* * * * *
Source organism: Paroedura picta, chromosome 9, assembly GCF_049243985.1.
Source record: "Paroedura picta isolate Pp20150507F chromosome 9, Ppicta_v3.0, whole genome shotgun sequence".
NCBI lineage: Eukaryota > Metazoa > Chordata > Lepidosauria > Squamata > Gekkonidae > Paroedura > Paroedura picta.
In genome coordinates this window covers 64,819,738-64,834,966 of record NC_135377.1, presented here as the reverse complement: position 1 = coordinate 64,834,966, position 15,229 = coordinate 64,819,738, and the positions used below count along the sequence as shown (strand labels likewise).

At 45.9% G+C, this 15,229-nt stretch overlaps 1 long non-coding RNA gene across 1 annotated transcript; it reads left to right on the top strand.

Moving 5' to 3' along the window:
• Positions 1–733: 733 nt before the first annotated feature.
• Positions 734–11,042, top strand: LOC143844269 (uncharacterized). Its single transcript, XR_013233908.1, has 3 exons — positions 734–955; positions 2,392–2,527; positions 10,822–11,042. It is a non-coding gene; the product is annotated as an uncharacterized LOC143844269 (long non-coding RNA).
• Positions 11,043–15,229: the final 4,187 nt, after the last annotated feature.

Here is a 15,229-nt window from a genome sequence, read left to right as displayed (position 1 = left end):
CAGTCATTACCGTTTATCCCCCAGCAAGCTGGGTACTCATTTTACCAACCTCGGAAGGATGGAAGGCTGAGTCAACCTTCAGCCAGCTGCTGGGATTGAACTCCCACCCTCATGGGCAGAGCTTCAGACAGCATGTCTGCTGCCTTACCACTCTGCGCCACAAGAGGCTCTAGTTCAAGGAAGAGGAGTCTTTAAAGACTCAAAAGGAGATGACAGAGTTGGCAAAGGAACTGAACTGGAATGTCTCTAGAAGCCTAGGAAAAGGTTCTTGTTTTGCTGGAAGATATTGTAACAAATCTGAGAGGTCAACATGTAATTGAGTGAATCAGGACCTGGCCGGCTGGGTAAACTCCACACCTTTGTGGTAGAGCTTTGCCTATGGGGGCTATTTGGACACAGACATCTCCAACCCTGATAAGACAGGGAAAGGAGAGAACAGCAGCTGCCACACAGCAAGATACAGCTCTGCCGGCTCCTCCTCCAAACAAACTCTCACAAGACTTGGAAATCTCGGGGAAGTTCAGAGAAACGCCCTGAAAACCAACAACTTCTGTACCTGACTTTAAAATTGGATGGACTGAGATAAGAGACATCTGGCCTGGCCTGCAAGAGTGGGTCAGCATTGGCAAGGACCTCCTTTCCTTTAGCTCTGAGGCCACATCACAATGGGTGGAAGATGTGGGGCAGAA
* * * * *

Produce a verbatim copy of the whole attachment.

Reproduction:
Source organism: Paroedura picta, chromosome 9, assembly GCF_049243985.1.
Source record: "Paroedura picta isolate Pp20150507F chromosome 9, Ppicta_v3.0, whole genome shotgun sequence".
NCBI lineage: Eukaryota > Metazoa > Chordata > Lepidosauria > Squamata > Gekkonidae > Paroedura > Paroedura picta.
In genome coordinates this window covers 64,819,738-64,834,966 of record NC_135377.1, presented here as the reverse complement: position 1 = coordinate 64,834,966, position 15,229 = coordinate 64,819,738, and the positions used below count along the sequence as shown (strand labels likewise).

At 45.9% G+C, this 15,229-nt stretch overlaps 1 long non-coding RNA gene across 1 annotated transcript; it reads left to right on the top strand.

Moving 5' to 3' along the window:
• Positions 1–733: 733 nt before the first annotated feature.
• Positions 734–11,042, top strand: LOC143844269 (uncharacterized). Its single transcript, XR_013233908.1, has 3 exons — positions 734–955; positions 2,392–2,527; positions 10,822–11,042. It is a non-coding gene; the product is annotated as an uncharacterized LOC143844269 (long non-coding RNA).
• Positions 11,043–15,229: the final 4,187 nt, after the last annotated feature.

Here is a 15,229-nt window from a genome sequence, read left to right as displayed (position 1 = left end):
CAGTCATTACCGTTTATCCCCCAGCAAGCTGGGTACTCATTTTACCAACCTCGGAAGGATGGAAGGCTGAGTCAACCTTCAGCCAGCTGCTGGGATTGAACTCCCACCCTCATGGGCAGAGCTTCAGACAGCATGTCTGCTGCCTTACCACTCTGCGCCACAAGAGGCTCTAGTTCAAGGAAGAGGAGTCTTTAAAGACTCAAAAGGAGATGACAGAGTTGGCAAAGGAACTGAACTGGAATGTCTCTAGAAGCCTAGGAAAAGGTTCTTGTTTTGCTGGAAGATATTGTAACAAATCTGAGAGGTCAACATGTAATTGAGTGAATCAGGACCTGGCCGGCTGGGTAAACTCCACACCTTTGTGGTAGAGCTTTGCCTATGGGGGCTATTTGGACACAGACATCTCCAACCCTGATAAGACAGGGAAAGGAGAGAACAGCAGCTGCCACACAGCAAGATACAGCTCTGCCGGCTCCTCCTCCAAACAAACTCTCACAAGACTTGGAAATCTCGGGGAAGTTCAGAGAAACGCCCTGAAAACCAACAACTTCTGTACCTGACTTTAAAATTGGATGGACTGAGATAAGAGACATCTGGCCTGGCCTGCAAGAGTGGGTCAGCATTGGCAAGGACCTCCTTTCCTTTAGCTCTGAGGCCACATCACAATGGGTGGAAGATGTGGGGCAGAA